Morbid Obesity Rates Continue to Rise Rapidly in the United States
Published in: International Journal of Obesity, v. 37, no. 6, June 2013, p. 889-891
Clinically severe or morbid obesity (body mass index (BMI) >40 or 50 kg m−2) entails far more serious health consequences than moderate obesity for patients, and creates additional challenges for providers. The paper provides time trends for extreme weight categories (BMI >40 and >50 kg m−2) until 2010, using data from the Behavioral Risk Factor Surveillance System. Between 2000 and 2010, the prevalence of a BMI >40 kg m−2 (type III obesity), calculated from self-reported height and weight, increased by 70%, whereas the prevalence of BMI >50 kg m−2 increased even faster. Although the BMI rates at every point in time are higher among Hispanics and Blacks, there were no significant differences in trends between them and non-Hispanic Whites. The growth rate appears to have slowed down since 2005. Adjusting for self-report biases, we estimate that in 2010 15.5 million adult Americans or 6.6% of the population had an actual BMI >40 kg m−2. The prevalence of clinically severe obesity continues to be increasing, although less rapidly in more recent years than prior to 2005.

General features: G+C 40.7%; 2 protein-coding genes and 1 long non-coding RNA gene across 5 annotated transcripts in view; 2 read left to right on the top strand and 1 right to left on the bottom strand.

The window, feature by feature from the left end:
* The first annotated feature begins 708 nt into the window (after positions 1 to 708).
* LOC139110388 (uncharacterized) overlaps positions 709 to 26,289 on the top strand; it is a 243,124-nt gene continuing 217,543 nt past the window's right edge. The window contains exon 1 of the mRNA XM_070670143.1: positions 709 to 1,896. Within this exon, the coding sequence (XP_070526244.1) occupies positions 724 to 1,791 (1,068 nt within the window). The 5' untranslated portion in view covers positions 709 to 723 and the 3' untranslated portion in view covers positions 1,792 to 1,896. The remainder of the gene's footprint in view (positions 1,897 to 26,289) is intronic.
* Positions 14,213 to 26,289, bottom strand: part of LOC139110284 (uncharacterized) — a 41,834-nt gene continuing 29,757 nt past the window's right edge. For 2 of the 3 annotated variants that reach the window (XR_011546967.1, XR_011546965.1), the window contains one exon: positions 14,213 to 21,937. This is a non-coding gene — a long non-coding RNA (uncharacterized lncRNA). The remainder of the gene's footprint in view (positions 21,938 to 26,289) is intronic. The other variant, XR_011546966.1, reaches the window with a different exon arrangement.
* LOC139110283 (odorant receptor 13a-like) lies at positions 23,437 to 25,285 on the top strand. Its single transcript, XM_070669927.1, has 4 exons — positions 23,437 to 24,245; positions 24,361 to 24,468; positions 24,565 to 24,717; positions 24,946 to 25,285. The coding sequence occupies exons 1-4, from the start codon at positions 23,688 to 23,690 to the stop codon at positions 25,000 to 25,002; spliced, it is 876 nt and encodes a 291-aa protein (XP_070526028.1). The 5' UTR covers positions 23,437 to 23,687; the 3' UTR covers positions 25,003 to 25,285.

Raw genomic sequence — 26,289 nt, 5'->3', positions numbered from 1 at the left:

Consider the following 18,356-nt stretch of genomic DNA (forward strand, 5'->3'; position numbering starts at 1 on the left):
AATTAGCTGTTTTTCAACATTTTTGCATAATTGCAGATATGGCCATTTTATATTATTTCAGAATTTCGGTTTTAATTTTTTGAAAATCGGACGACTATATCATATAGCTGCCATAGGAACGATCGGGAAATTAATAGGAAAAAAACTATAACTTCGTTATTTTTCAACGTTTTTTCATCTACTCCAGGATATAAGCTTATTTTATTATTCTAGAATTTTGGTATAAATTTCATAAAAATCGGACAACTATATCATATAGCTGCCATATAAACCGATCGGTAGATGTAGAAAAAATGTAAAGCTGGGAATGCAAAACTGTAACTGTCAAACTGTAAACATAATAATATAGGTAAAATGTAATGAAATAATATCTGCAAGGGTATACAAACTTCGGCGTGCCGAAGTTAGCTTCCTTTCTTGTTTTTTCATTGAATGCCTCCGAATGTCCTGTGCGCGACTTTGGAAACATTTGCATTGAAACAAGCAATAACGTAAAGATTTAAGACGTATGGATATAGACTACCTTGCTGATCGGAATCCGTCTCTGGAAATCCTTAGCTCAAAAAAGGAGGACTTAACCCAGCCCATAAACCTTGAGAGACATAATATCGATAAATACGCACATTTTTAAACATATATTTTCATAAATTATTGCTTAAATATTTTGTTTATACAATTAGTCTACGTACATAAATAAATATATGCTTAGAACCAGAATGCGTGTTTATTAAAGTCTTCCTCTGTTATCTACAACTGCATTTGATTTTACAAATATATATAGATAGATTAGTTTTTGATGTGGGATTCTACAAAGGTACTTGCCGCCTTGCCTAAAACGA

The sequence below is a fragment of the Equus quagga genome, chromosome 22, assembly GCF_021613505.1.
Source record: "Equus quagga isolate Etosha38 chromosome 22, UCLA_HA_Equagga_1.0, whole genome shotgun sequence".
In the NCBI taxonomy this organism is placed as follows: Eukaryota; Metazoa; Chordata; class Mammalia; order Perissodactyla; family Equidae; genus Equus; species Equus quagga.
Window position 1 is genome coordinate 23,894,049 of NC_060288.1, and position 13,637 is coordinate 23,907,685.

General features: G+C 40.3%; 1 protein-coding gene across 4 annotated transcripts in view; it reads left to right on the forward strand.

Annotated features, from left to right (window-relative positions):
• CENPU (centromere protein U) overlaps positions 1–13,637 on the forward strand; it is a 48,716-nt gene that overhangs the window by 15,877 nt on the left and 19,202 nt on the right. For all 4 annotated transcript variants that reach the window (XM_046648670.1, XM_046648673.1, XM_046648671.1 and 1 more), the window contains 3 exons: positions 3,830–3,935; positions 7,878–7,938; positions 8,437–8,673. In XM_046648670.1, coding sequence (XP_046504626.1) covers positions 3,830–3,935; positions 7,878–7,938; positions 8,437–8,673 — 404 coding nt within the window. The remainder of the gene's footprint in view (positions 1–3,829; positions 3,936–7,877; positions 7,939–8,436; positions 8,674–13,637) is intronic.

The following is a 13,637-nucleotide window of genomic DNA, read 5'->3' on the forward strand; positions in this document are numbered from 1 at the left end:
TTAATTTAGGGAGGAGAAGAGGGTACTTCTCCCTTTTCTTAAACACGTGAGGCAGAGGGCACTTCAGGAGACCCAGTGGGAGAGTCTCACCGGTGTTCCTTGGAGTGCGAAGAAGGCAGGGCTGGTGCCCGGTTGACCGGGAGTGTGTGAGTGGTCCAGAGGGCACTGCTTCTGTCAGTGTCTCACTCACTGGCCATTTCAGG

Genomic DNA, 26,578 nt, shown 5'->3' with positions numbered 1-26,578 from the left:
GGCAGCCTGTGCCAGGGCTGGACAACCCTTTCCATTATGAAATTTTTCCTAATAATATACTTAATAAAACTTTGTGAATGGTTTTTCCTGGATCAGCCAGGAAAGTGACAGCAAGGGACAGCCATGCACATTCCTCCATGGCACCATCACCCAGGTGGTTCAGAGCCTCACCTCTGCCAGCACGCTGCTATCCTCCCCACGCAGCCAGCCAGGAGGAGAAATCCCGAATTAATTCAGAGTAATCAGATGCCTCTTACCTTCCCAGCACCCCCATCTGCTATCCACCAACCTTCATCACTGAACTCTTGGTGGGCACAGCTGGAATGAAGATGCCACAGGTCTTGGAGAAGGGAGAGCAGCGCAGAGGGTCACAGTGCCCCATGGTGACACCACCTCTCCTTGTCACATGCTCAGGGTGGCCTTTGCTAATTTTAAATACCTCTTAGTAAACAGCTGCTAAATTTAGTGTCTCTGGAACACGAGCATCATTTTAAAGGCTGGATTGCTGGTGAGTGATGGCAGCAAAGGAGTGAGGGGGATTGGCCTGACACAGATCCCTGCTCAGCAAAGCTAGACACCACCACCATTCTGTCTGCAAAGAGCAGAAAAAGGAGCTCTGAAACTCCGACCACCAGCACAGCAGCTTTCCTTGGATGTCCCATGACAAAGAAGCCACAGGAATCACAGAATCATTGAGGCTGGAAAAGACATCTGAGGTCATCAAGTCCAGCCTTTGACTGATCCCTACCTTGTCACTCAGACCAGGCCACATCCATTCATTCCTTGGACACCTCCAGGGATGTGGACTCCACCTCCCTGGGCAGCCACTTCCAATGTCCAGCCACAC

- What has been the trend in rates of clinically severe or morbid obesity since 2000 in the U.S.?
Morbid obesity rates in the United States continue to rise rapidly.
- The relative rate of increase is similar across population subgroups, even though the prevalence at every point in time differs across groups.
- Trajectories do not differ across groups, but the most disadvantaged group appears to be just a few years ahead of others.
- Copyright: MacMillan Publishers Ltd
- Availability: Non-RAND
- Pages: 3
- Document Number: EP-51074
- Year: 2013
- Series: External Publications
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